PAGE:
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I know this topic has been already covered (somehow here and also somewhere else) but I beg you indulgence because I'm trying to find my way through the bash scripting art;

I need to sort out the following problem

given that I have:

dir1

  • file 1
  • file 2
  • and so on...

dir2

  • file1
  • file2
  • and so on...

I want to rename files so that

dir1

  • dir1_file 1
  • dir1_file 2
  • dir1_and so on...

dir2

  • dir2_file1
  • dir2_file2
  • dir2_and so on...

so far I've managed to work out the following "exploratory" bash script

for d in `ls -d */`
 do
   #echo "$d"
   pre="${d:0:-1}"
   #echo "$pre"
   #cd "${d}"
   pushd "${d}"
    for f in *.jp2
     do
        #echo "${f}"
        echo "${pre}_${f}"
     done
   #cd - 
   #popd    
 done

it's seems working (quite) fine except that of the error message

line 9: pushd: dir2/: No such file or directory

where dir2 is the name of last dir being swept by the for loop...

any help for that? what I'm missing?

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Rather than trying to cd back and forth into directories (popd and pushd are primarily for interactive use anyway):

#!/bin/sh

for name in */*; do
    [ ! -f "$name" ] && continue

    dir="$( basename "$( dirname "$name" )" )"
    newname="$dir/${dir}_${name##*/}"

    if [ ! -e "$newname" ]; then
        echo mv "$name" "$newname"
    fi
done

This iterates over all names in all directories in the current directory. It will skip non-files and extract the directory basename (the name of the directory with no path) into dir. It then constructs a new filename, $newname, for the file using $dir and the basename portion of the pathname in $name (${name##*/} may be replaced by $( basename "$name" )).

If the new name is not already taken, the file is renamed.

Remove the echo to actually rename the files once you have verified that it ought to do the right thing.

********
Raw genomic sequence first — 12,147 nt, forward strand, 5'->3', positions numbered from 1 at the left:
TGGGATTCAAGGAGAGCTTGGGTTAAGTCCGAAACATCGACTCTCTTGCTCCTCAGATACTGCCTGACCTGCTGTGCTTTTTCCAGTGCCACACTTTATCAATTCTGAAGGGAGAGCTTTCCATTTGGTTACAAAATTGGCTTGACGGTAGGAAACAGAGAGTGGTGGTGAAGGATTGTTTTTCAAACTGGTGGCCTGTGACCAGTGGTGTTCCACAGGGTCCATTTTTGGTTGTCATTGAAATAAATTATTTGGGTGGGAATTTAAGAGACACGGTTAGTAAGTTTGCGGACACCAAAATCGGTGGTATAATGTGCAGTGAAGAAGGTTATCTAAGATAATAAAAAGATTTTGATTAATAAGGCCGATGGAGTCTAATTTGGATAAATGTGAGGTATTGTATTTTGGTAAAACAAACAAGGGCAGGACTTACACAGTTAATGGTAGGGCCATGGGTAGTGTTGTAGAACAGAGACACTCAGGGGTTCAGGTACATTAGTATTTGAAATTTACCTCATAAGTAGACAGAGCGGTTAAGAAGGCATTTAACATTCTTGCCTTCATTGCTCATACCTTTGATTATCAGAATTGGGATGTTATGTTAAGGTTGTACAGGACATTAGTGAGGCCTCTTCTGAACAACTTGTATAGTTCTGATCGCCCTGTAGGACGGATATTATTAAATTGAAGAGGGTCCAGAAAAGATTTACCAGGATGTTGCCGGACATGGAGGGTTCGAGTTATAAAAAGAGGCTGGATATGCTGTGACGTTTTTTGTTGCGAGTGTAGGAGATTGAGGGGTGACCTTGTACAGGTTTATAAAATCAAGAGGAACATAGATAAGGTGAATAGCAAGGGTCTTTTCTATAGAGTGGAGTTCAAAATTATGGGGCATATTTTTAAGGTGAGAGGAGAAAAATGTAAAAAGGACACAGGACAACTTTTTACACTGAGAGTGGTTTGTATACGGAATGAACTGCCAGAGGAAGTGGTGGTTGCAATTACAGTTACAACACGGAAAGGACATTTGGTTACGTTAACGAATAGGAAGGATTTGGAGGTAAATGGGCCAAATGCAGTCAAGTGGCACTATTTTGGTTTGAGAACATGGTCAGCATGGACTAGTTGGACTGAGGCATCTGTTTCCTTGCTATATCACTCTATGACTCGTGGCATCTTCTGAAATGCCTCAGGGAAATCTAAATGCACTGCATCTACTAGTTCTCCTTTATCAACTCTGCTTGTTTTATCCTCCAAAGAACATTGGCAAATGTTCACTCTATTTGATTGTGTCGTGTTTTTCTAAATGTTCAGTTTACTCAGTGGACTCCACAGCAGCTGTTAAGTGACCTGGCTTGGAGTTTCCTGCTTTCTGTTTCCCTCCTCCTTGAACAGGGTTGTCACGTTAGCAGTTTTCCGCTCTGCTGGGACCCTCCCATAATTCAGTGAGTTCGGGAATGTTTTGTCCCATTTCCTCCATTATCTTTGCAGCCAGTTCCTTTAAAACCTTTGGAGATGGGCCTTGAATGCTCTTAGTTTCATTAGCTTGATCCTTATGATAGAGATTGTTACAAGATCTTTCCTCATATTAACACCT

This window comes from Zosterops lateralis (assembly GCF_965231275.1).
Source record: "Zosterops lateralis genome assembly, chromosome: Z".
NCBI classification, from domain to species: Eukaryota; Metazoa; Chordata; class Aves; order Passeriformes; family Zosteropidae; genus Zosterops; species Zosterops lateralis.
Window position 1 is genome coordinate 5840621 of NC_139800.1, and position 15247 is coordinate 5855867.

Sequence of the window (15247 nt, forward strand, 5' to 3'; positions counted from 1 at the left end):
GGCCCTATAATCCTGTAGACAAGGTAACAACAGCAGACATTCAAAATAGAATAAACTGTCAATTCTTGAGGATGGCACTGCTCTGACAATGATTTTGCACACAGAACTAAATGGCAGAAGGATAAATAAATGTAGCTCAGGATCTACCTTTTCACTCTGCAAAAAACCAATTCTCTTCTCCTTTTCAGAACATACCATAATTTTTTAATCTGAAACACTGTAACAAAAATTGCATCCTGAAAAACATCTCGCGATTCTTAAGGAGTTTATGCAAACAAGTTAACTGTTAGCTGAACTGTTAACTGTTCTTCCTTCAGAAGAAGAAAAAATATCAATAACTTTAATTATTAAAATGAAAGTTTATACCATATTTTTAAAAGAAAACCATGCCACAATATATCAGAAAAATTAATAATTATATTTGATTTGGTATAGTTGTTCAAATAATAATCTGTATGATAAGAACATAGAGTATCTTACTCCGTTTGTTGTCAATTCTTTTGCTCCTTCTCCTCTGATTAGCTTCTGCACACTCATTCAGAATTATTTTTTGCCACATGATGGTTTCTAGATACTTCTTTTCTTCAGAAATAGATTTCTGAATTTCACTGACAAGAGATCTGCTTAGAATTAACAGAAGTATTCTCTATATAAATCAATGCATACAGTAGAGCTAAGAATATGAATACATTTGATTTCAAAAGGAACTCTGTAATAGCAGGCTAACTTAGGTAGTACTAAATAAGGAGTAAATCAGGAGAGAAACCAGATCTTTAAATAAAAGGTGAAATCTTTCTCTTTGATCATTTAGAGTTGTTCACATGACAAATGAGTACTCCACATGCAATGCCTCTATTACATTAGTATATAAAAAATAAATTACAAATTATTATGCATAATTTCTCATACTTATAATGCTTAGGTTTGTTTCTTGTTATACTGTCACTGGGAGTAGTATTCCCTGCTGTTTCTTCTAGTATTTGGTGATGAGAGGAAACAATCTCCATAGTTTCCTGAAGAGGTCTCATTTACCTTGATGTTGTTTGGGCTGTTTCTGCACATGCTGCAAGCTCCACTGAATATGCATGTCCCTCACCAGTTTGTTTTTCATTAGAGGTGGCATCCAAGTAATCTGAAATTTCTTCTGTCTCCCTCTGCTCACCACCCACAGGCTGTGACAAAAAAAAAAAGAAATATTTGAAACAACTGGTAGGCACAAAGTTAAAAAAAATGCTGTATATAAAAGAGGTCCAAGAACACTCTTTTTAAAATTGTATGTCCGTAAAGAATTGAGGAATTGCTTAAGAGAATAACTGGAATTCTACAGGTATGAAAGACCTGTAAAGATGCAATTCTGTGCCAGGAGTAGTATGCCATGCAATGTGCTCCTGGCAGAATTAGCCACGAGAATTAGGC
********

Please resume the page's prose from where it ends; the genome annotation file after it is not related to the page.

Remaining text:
To perform a set of actions in another directory and then come back, use

( cd dir
  action
  action 
  action )

The changed directory does not influence the environment outside of the ( ... ).


See also: Why *not* parse `ls`?

  • I see you mean something like this... for d in ls -d */ do pre="${d:0:-1}" (cd "${d}" for f in *.jp2 do echo "${pre}_${f}" done ) done – maxbre Oct 6 '17 at 10:27
  • I'll carefully study your more efficient code, thanks – maxbre Oct 6 '17 at 10:32
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You say “dir2 is the name of last dir being swept by the for loop”, but it’s actually the second and last, isn’t it?  It’s failing because you have the popd commented out.  At the end of the first loop iteration, you’re still “in” dir1, so your attempt to pushd dir2 is actually looking for dir1/dir2; i.e., dir2 within dir1.

If you have seven directories, it would fail for the last six.

You raise the concern that “uncommenting popd exposes to other unwanted aftermaths, .... i.e., what about the case if a file (not a dir) is present among the dirs (at the same level) being iterated by for loop”.  Well,

  • That logic is like saying, “If I wear a right shoe in addition to a left shoe, that gives me one more thing to aim my gun at, so I’m all the more likely to shoot myself in the right foot.”  This makes no sense.  Doing pushd and not following it with popd (especially in a loop) is much, much more wrong than wearing only one shoe.
  • Since you’re using */, you will get only directories.
    • But Kusalananda is right: you should use for d in */ rather than for d in `ls -d */`⁠.
  • Better yet, you could do something like

    for d in *
     do
        …
        if [ -d "$d" ]
        then
            pushd "$d"
            for f in *.jp2
             do
                …
             done
            popd    
        fi
     done
    

    or

    for d in *
     do
        …
        if pushd "$d" 2> /dev/null
        then
            for f in *.jp2
             do
                …
             done
            popd    
        fi
     done
    

    so you don’t try to treat a non-directory as a directory.

  • yes, you are right; let me just say that by uncommenting popd exposes to other unwanted aftermaths, at least I think to understand.... i.e. what about the case if a file (not a dir) is present among the dirs (at the same level) being iterated by for loop... – maxbre Oct 6 '17 at 10:20
  • both your amended solutions (for not shooting in the right foot!) do not seem to work properly, as far as I understand... i.e. the same problem of treating a non-directory as a directory I'll stay on the other line... thanks anyway – maxbre Oct 6 '17 at 11:29
  • The second version did have an issue of producing many error messages — I have fixed that. Otherwise, they both work for me. If you can clarify what is going wrong, I might be able to help you. For example, are you getting to the for f in *.jp2 statement when you haven’t pushd’d into a subdirectory? Are you doing popd when you aren’t pushd’d into a subdirectory? – Scott Oct 6 '17 at 19:12

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